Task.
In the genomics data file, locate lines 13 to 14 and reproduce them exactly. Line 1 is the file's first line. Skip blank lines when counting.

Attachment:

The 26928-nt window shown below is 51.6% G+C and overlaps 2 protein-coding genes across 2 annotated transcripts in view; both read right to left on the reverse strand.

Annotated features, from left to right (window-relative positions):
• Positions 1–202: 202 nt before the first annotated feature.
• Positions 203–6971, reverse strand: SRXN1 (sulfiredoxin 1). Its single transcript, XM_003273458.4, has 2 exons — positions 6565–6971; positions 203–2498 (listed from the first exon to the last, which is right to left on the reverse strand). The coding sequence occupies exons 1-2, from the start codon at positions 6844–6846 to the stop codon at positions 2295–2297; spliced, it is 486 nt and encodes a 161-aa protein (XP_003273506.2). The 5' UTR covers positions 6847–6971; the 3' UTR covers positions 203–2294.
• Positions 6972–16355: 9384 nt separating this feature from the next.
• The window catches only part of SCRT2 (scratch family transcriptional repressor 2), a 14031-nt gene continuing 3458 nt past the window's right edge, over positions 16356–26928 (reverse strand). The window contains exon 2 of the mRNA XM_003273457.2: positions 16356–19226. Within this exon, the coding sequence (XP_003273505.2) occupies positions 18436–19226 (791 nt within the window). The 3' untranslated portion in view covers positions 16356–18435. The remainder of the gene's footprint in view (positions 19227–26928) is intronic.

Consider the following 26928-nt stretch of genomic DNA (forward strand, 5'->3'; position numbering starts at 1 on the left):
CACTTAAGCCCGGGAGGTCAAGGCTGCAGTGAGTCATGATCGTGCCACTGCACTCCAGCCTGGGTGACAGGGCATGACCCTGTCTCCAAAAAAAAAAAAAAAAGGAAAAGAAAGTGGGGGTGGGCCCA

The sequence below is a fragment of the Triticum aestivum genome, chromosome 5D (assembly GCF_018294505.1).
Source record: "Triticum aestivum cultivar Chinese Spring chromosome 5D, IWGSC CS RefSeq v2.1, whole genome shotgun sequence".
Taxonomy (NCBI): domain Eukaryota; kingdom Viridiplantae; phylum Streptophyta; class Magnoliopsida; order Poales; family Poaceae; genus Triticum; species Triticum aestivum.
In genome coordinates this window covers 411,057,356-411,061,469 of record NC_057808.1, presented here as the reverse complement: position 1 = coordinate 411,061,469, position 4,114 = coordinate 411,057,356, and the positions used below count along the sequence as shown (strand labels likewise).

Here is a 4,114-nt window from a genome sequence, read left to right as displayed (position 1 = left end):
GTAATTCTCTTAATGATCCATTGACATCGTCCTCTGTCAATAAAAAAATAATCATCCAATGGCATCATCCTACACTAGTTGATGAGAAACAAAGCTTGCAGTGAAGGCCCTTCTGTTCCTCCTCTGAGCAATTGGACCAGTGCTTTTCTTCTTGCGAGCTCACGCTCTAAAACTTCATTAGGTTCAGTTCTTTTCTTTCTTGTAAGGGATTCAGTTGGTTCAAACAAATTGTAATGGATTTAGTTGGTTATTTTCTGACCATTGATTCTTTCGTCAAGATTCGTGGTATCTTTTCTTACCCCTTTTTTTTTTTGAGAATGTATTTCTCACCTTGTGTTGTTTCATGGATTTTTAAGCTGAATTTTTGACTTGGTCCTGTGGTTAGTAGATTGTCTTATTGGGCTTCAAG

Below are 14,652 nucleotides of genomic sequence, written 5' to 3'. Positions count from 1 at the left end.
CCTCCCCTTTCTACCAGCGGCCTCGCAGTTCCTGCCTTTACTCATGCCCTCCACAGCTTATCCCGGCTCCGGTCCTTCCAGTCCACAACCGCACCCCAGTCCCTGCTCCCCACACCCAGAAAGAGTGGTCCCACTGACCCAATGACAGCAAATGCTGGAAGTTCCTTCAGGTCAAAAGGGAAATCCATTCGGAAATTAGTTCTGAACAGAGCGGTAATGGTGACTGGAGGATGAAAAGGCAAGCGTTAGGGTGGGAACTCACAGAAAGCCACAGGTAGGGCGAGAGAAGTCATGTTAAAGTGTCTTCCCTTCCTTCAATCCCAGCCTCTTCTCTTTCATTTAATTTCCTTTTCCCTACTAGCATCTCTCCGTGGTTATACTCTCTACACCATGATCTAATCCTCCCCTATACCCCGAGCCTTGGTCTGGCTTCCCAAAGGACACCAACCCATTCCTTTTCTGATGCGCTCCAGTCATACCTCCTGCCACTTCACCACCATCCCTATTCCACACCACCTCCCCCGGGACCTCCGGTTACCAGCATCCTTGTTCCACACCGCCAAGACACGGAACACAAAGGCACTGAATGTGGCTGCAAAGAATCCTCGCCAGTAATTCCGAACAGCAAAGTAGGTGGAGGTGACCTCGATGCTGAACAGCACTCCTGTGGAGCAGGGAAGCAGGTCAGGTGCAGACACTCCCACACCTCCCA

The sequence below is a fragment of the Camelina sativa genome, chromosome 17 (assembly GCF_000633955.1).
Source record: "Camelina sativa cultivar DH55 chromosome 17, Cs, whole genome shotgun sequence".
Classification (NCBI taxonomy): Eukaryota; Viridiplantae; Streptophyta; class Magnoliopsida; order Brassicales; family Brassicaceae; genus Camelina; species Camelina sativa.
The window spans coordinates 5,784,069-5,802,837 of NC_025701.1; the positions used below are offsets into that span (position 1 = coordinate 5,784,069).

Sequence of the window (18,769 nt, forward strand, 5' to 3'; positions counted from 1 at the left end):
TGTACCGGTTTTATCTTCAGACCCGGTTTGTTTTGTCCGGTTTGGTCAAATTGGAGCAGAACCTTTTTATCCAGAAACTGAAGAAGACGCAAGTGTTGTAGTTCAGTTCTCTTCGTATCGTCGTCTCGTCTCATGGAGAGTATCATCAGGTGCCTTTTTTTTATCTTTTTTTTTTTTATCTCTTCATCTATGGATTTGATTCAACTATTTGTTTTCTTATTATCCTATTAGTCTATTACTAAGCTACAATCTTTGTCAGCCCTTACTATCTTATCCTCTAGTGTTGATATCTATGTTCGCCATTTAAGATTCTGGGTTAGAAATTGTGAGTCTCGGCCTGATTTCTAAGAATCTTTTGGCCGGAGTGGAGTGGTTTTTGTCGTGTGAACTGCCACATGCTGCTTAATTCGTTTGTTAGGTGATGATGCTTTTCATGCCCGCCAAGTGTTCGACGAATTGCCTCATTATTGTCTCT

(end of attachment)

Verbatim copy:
Here is a 4,114-nt window from a genome sequence, read left to right as displayed (position 1 = left end):
GTAATTCTCTTAATGATCCATTGACATCGTCCTCTGTCAATAAAAAAATAATCATCCAATGGCATCATCCTACACTAGTTGATGAGAAACAAAGCTTGCAGTGAAGGCCCTTCTGTTCCTCCTCTGAGCAATTGGACCAGTGCTTTTCTTCTTGCGAGCTCACGCTCTAAAACTTCATTAGGTTCAGTTCTTTTCTTTCTTGTAAGGGATTCAGTTGGTTCAAACAAATTGTAATGGATTTAGTTGGTTATTTTCTGACCATTGATTCTTTCGTCAAGATTCGTGGTATCTTTTCTTACCCCTTTTTTTTTTTGAGAATGTATTTCTCACCTTGTGTTGTTTCATGGATTTTTAAGCTGAATTTTTGACTTGGTCCTGTGGTTAGTAGATTGTCTTATTGGGCTTCAAG